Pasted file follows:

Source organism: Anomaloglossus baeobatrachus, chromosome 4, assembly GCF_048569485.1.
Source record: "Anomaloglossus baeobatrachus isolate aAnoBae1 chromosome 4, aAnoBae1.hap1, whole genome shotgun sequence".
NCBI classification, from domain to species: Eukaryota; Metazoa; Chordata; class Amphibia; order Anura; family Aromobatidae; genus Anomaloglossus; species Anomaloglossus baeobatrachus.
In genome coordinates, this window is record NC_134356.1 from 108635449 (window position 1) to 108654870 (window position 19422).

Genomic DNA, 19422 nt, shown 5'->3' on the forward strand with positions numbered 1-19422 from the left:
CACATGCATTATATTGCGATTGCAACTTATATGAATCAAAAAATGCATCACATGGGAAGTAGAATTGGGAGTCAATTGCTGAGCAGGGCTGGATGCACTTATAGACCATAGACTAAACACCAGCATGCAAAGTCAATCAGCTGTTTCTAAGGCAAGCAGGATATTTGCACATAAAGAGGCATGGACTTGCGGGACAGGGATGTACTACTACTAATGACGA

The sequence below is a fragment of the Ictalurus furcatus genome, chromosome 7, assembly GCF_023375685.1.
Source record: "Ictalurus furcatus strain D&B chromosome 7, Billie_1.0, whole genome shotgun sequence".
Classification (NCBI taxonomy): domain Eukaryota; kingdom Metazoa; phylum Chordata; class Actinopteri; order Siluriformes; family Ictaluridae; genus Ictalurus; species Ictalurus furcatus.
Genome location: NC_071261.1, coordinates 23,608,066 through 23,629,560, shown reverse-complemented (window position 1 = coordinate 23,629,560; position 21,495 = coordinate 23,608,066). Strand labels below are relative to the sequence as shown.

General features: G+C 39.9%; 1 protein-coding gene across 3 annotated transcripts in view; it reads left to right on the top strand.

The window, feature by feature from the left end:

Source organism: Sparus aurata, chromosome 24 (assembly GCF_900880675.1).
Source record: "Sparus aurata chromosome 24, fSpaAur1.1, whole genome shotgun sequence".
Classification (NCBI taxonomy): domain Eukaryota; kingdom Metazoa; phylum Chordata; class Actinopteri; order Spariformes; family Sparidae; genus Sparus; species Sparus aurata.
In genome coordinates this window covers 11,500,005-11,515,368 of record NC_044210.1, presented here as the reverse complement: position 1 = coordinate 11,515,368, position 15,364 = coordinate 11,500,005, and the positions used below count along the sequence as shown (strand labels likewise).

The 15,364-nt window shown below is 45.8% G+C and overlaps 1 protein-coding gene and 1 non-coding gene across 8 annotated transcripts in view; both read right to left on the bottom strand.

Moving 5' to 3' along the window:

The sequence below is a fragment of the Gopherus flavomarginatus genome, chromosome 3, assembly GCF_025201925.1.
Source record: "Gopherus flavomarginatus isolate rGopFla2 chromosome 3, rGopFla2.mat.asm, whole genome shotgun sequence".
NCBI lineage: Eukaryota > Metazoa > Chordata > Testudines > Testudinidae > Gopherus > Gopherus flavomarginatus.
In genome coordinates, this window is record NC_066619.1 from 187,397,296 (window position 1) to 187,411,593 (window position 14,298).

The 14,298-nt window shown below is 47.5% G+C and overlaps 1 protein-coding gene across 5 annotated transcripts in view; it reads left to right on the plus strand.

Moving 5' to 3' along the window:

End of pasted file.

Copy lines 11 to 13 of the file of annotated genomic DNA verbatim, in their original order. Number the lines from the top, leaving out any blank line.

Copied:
General features: G+C 39.9%; 1 protein-coding gene across 3 annotated transcripts in view; it reads left to right on the top strand.

The window, feature by feature from the left end:

Source organism: Sparus aurata, chromosome 24 (assembly GCF_900880675.1).